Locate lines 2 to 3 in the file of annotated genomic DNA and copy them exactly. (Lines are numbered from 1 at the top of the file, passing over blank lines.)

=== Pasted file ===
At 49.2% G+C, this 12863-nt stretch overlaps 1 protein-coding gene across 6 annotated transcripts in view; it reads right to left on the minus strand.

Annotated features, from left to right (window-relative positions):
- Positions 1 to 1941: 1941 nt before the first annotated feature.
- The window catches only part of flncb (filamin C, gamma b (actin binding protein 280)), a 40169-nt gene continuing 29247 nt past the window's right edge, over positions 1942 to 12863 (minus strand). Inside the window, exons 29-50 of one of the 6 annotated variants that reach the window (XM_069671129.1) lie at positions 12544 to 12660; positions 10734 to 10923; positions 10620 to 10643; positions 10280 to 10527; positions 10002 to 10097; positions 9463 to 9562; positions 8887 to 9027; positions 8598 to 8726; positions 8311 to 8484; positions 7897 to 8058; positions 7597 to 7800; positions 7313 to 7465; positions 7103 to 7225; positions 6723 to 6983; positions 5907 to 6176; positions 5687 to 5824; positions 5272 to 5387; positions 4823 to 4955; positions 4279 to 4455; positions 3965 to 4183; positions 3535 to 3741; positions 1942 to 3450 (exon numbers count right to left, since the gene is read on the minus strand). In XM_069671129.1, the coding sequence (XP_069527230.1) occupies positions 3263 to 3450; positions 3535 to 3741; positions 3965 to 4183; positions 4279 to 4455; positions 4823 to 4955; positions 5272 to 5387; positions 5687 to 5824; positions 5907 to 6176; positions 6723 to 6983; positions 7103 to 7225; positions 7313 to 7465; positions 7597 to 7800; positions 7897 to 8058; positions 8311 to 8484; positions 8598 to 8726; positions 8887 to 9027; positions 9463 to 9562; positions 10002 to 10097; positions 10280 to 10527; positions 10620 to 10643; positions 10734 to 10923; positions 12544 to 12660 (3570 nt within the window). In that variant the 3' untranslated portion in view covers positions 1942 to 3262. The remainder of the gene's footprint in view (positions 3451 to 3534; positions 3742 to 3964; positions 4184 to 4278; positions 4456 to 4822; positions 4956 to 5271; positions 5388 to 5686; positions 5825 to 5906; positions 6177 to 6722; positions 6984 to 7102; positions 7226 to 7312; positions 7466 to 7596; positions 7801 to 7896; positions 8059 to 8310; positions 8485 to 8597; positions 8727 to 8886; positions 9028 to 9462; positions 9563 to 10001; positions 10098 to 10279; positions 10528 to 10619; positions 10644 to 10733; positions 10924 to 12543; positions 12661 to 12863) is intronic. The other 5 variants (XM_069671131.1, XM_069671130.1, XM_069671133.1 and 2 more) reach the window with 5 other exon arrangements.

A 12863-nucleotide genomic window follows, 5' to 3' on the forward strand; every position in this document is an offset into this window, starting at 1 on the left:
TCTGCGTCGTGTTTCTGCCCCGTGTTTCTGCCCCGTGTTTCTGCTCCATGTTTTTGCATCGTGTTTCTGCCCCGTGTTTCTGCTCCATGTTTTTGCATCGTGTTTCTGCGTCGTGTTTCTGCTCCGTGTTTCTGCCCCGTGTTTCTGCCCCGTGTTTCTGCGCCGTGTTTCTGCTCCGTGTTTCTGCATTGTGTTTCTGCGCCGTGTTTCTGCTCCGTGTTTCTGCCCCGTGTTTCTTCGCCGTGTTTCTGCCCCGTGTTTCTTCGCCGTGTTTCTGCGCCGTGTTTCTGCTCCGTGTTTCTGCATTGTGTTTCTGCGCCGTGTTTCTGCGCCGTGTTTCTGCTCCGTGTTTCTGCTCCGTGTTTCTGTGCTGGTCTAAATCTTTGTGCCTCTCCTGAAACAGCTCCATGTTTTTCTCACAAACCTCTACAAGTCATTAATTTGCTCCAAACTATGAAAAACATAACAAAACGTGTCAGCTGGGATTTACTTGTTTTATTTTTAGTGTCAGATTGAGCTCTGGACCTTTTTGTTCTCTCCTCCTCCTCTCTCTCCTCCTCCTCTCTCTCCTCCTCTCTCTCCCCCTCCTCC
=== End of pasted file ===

Annotated features, from left to right (window-relative positions):
- Positions 1 to 1941: 1941 nt before the first annotated feature.